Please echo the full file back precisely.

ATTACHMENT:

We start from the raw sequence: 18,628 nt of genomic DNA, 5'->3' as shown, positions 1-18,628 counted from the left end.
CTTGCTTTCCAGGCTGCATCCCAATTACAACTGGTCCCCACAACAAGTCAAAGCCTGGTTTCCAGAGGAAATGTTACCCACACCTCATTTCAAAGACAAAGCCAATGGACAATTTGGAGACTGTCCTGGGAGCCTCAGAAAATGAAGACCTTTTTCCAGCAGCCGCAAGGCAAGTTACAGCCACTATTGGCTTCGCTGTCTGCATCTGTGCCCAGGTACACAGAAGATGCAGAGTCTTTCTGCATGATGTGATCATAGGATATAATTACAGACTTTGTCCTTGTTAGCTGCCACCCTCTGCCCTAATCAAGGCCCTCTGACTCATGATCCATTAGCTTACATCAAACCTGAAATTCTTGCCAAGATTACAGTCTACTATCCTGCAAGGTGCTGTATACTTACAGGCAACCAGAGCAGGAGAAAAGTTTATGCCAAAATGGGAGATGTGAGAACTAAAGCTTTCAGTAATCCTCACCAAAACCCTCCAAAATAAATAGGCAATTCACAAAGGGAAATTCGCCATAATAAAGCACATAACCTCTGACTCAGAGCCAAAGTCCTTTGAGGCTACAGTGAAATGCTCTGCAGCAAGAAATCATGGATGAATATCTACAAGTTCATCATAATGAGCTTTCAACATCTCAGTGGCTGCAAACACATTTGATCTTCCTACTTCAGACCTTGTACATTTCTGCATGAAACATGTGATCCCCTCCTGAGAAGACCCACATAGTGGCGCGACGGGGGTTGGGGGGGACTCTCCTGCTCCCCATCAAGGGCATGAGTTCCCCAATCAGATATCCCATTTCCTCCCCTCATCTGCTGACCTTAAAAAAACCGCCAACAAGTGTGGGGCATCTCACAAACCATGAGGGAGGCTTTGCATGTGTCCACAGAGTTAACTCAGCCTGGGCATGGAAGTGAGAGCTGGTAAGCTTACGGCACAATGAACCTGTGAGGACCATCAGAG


We start from the raw sequence: 18,628 nt of genomic DNA, 5'->3' as shown, positions 1-18,628 counted from the left end.
CTTGCTTTCCAGGCTGCATCCCAATTACAACTGGTCCCCACAACAAGTCAAAGCCTGGTTTCCAGAGGAAATGTTACCCACACCTCATTTCAAAGACAAAGCCAATGGACAATTTGGAGACTGTCCTGGGAGCCTCAGAAAATGAAGACCTTTTTCCAGCAGCCGCAAGGCAAGTTACAGCCACTATTGGCTTCGCTGTCTGCATCTGTGCCCAGGTACACAGAAGATGCAGAGTCTTTCTGCATGATGTGATCATAGGATATAATTACAGACTTTGTCCTTGTTAGCTGCCACCCTCTGCCCTAATCAAGGCCCTCTGACTCATGATCCATTAGCTTACATCAAACCTGAAATTCTTGCCAAGATTACAGTCTACTATCCTGCAAGGTGCTGTATACTTACAGGCAACCAGAGCAGGAGAAAAGTTTATGCCAAAATGGGAGATGTGAGAACTAAAGCTTTCAGTAATCCTCACCAAAACCCTCCAAAATAAATAGGCAATTCACAAAGGGAAATTCGCCATAATAAAGCACATAACCTCTGACTCAGAGCCAAAGTCCTTTGAGGCTACAGTGAAATGCTCTGCAGCAAGAAATCATGGATGAATATCTACAAGTTCATCATAATGAGCTTTCAACATCTCAGTGGCTGCAAACACATTTGATCTTCCTACTTCAGACCTTGTACATTTCTGCATGAAACATGTGATCCCCTCCTGAGAAGACCCACATAGTGGCGCGACGGGGGTTGGGGGGGACTCTCCTGCTCCCCATCAAGGGCATGAGTTCCCCAATCAGATATCCCATTTCCTCCCCTCATCTGCTGACCTTAAAAAAACCGCCAACAAGTGTGGGGCATCTCACAAACCATGAGGGAGGCTTTGCATGTGTCCACAGAGTTAACTCAGCCTGGGCATGGAAGTGAGAGCTGGTAAGCTTACGGCACAATGAACCTGTGAGGACCATCAGAG